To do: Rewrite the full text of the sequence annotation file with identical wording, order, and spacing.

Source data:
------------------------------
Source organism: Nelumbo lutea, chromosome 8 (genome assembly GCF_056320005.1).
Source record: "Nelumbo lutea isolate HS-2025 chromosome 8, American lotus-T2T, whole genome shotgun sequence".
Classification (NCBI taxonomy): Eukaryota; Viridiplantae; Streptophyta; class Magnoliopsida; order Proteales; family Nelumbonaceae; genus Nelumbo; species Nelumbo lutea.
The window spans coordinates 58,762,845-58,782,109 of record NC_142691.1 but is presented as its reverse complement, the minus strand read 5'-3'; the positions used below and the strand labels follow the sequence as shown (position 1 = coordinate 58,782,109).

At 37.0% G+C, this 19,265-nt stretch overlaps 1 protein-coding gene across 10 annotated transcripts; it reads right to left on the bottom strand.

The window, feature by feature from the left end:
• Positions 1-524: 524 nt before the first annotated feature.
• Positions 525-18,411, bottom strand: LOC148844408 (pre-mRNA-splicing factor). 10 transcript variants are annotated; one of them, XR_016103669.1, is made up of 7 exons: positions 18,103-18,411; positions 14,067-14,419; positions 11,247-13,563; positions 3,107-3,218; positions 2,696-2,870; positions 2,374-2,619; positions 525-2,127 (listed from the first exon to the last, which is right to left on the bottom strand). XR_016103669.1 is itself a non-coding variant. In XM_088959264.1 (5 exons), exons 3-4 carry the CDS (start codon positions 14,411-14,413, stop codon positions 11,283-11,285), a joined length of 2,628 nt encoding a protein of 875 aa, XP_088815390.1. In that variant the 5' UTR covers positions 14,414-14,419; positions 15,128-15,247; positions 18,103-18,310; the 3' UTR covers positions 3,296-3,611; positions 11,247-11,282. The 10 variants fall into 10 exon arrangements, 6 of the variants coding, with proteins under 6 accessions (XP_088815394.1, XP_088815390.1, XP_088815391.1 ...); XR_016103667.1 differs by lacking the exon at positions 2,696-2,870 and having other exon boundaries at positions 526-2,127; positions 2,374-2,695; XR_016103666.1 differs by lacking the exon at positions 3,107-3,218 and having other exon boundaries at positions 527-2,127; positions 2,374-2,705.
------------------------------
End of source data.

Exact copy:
Source organism: Nelumbo lutea, chromosome 8 (genome assembly GCF_056320005.1).
Source record: "Nelumbo lutea isolate HS-2025 chromosome 8, American lotus-T2T, whole genome shotgun sequence".
Classification (NCBI taxonomy): Eukaryota; Viridiplantae; Streptophyta; class Magnoliopsida; order Proteales; family Nelumbonaceae; genus Nelumbo; species Nelumbo lutea.
The window spans coordinates 58,762,845-58,782,109 of record NC_142691.1 but is presented as its reverse complement, the minus strand read 5'-3'; the positions used below and the strand labels follow the sequence as shown (position 1 = coordinate 58,782,109).

At 37.0% G+C, this 19,265-nt stretch overlaps 1 protein-coding gene across 10 annotated transcripts; it reads right to left on the bottom strand.

The window, feature by feature from the left end:
• Positions 1-524: 524 nt before the first annotated feature.
• Positions 525-18,411, bottom strand: LOC148844408 (pre-mRNA-splicing factor). 10 transcript variants are annotated; one of them, XR_016103669.1, is made up of 7 exons: positions 18,103-18,411; positions 14,067-14,419; positions 11,247-13,563; positions 3,107-3,218; positions 2,696-2,870; positions 2,374-2,619; positions 525-2,127 (listed from the first exon to the last, which is right to left on the bottom strand). XR_016103669.1 is itself a non-coding variant. In XM_088959264.1 (5 exons), exons 3-4 carry the CDS (start codon positions 14,411-14,413, stop codon positions 11,283-11,285), a joined length of 2,628 nt encoding a protein of 875 aa, XP_088815390.1. In that variant the 5' UTR covers positions 14,414-14,419; positions 15,128-15,247; positions 18,103-18,310; the 3' UTR covers positions 3,296-3,611; positions 11,247-11,282. The 10 variants fall into 10 exon arrangements, 6 of the variants coding, with proteins under 6 accessions (XP_088815394.1, XP_088815390.1, XP_088815391.1 ...); XR_016103667.1 differs by lacking the exon at positions 2,696-2,870 and having other exon boundaries at positions 526-2,127; positions 2,374-2,695; XR_016103666.1 differs by lacking the exon at positions 3,107-3,218 and having other exon boundaries at positions 527-2,127; positions 2,374-2,705.